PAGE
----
The Many Shapes and Sizes of Language Model Misuse

OpenAI has been active in researching the risks of AI misuse since our early work on the malicious use of AI in 2018 and on GPT-2 in 2019, and we have paid particular attention to AI systems empowering influence operations. We have worked with external experts to develop proofs of concept and promoted careful analysis of such risks by third parties. We remain committed to addressing risks associated with language model-enabled influence operations and recently co-organized a workshop on the subject.[3]

Yet we have detected and stopped hundreds of actors attempting to misuse GPT-3 for a much wider range of purposes than producing disinformation for influence operations, including in ways that we either didn’t anticipate or which we anticipated but didn’t expect to be so prevalent.[4] Our use case guidelines, content guidelines, and internal detection and response infrastructure were initially oriented towards risks that we anticipated based on internal and external research, such as generation of misleading political content with GPT-3 or generation of malware with Codex. Our detection and response efforts have evolved over time in response to real cases of misuse encountered “in the wild” that didn’t feature as prominently as influence operations in our initial risk assessments. Examples include spam promotions for dubious medical products and roleplaying of racist fantasies.

To support the study of language model misuse and mitigation thereof, we are actively exploring opportunities to share statistics on safety incidents this year, in order to concretize discussions about language model misuse.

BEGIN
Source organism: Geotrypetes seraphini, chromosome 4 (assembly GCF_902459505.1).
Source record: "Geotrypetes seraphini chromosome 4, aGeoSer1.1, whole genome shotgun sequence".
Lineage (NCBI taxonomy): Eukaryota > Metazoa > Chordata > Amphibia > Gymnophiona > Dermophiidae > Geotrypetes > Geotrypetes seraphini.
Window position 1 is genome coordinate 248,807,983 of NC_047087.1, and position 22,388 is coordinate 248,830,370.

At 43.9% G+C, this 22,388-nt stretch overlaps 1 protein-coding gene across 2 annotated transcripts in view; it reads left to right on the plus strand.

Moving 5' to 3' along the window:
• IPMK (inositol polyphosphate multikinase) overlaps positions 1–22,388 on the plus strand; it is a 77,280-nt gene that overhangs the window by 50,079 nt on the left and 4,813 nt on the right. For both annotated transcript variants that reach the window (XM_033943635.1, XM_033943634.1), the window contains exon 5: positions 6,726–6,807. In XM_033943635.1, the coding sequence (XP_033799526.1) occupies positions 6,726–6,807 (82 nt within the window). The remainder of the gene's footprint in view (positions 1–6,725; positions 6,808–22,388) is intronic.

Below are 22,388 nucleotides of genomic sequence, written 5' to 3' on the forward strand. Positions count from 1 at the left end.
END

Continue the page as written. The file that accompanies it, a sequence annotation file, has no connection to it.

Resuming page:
The Difficulty of Risk and Impact Measurement

Many aspects of language models’ risks and impacts remain hard to measure and therefore hard to monitor, minimize, and disclose in an accountable way. We have made active use of existing academic benchmarks for language model evaluation and are eager to continue building on external work, but we have also have found that existing benchmark datasets are often not reflective of the safety and misuse risks we see in practice.[5]

Such limitations reflect the fact that academic datasets are seldom created for the explicit purpose of informing production use of language models, and do not benefit from the experience gained from deploying such models at scale. As a result, we've been developing new evaluation datasets and frameworks for measuring the safety of our models, which we plan to release soon. Specifically, we have developed new evaluation metrics for measuring toxicity in model outputs and have also developed in-house classifiers for detecting content that violates our content policy, such as erotic content, hate speech, violence, harassment, and self-harm. Both of these in turn have also been leveraged for improving our pre-training data[6]—specifically, by using the classifiers to filter out content and the evaluation metrics to measure the effects of dataset interventions.

Reliably classifying individual model outputs along various dimensions is difficult, and measuring their social impact at the scale of the OpenAI API is even harder. We have conducted several internal studies in order to build an institutional muscle for such measurement, but these have often raised more questions than answers.

We are particularly interested in better understanding the economic impact of our models and the distribution of those impacts. We have good reason to believe that the labor market impacts from the deployment of current models may be significant in absolute terms already, and that they will grow as the capabilities and reach of our models grow. We have learned of a variety of local effects to date, including massive productivity improvements on existing tasks performed by individuals like copywriting and summarization (sometimes contributing to job displacement and creation), as well as cases where the API unlocked new applications that were previously infeasible, such as synthesis of large-scale qualitative feedback. But we lack a good understanding of the net effects.